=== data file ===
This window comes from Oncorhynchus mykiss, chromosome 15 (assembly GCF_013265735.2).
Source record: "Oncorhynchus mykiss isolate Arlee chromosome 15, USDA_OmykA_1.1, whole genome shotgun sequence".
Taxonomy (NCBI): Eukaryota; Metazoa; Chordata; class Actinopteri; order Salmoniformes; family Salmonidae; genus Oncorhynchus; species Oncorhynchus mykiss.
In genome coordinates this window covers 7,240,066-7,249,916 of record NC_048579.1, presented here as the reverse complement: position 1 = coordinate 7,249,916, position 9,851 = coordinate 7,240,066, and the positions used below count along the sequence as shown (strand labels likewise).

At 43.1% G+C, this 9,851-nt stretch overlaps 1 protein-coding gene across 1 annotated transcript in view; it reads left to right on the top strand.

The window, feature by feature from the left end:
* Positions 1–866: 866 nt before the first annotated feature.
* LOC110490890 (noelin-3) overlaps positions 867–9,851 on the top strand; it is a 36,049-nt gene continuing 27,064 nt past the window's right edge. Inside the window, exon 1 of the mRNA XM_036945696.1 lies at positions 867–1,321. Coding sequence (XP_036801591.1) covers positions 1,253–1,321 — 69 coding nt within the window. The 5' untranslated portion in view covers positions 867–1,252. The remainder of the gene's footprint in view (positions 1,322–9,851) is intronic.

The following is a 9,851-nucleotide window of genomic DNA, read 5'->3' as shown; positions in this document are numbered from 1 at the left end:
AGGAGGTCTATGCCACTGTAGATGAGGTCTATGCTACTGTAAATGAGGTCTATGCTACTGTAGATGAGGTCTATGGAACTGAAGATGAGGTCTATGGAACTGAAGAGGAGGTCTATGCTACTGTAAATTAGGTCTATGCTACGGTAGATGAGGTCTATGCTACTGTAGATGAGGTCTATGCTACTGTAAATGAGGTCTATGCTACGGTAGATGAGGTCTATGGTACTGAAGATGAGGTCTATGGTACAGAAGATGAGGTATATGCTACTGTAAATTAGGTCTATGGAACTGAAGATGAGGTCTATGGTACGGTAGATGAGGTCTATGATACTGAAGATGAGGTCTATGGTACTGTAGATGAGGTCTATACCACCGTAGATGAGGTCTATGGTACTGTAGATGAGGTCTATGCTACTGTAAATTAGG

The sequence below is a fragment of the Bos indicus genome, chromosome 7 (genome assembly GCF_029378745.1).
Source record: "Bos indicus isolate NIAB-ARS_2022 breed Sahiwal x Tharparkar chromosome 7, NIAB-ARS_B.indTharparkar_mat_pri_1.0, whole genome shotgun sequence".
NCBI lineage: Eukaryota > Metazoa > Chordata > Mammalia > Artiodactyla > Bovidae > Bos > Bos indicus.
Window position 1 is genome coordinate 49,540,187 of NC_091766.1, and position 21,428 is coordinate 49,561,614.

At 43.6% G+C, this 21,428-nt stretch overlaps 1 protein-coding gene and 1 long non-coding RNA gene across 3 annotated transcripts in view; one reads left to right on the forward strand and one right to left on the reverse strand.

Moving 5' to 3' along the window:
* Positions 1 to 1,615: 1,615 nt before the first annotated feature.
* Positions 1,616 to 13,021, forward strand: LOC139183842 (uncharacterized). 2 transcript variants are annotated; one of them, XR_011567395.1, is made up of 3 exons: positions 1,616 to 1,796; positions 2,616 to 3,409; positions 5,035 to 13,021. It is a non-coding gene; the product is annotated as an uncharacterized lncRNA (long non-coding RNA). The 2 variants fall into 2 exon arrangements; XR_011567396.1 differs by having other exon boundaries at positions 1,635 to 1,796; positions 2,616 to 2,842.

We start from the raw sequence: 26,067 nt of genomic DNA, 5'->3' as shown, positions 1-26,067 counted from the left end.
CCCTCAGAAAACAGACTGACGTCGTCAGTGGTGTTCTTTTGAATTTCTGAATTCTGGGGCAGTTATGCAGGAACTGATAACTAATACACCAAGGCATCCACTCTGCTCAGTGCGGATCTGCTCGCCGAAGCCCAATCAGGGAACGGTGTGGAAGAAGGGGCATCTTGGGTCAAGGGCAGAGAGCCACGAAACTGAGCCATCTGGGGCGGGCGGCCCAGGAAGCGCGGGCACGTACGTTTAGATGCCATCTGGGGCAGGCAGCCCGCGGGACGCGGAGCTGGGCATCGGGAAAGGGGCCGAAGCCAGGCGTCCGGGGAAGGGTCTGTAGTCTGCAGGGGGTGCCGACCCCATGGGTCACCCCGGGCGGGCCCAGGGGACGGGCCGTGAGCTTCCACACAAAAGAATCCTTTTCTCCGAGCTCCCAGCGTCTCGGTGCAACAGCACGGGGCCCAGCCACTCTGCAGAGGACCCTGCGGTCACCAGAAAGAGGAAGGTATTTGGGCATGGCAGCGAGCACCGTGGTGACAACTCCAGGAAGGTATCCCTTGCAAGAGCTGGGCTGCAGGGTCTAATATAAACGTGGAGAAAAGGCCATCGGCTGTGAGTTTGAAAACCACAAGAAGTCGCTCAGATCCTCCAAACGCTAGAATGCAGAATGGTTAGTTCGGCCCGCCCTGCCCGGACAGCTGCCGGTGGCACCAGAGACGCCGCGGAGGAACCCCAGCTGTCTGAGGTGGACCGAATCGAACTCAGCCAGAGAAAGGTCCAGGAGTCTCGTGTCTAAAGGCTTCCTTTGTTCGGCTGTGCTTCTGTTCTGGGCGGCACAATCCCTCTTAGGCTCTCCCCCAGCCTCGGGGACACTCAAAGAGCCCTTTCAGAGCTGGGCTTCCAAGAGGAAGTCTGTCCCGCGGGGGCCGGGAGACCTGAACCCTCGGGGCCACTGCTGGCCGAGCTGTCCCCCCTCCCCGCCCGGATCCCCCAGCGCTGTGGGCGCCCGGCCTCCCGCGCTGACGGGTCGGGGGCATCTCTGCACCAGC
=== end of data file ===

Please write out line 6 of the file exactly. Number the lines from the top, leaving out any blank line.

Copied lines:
The window, feature by feature from the left end: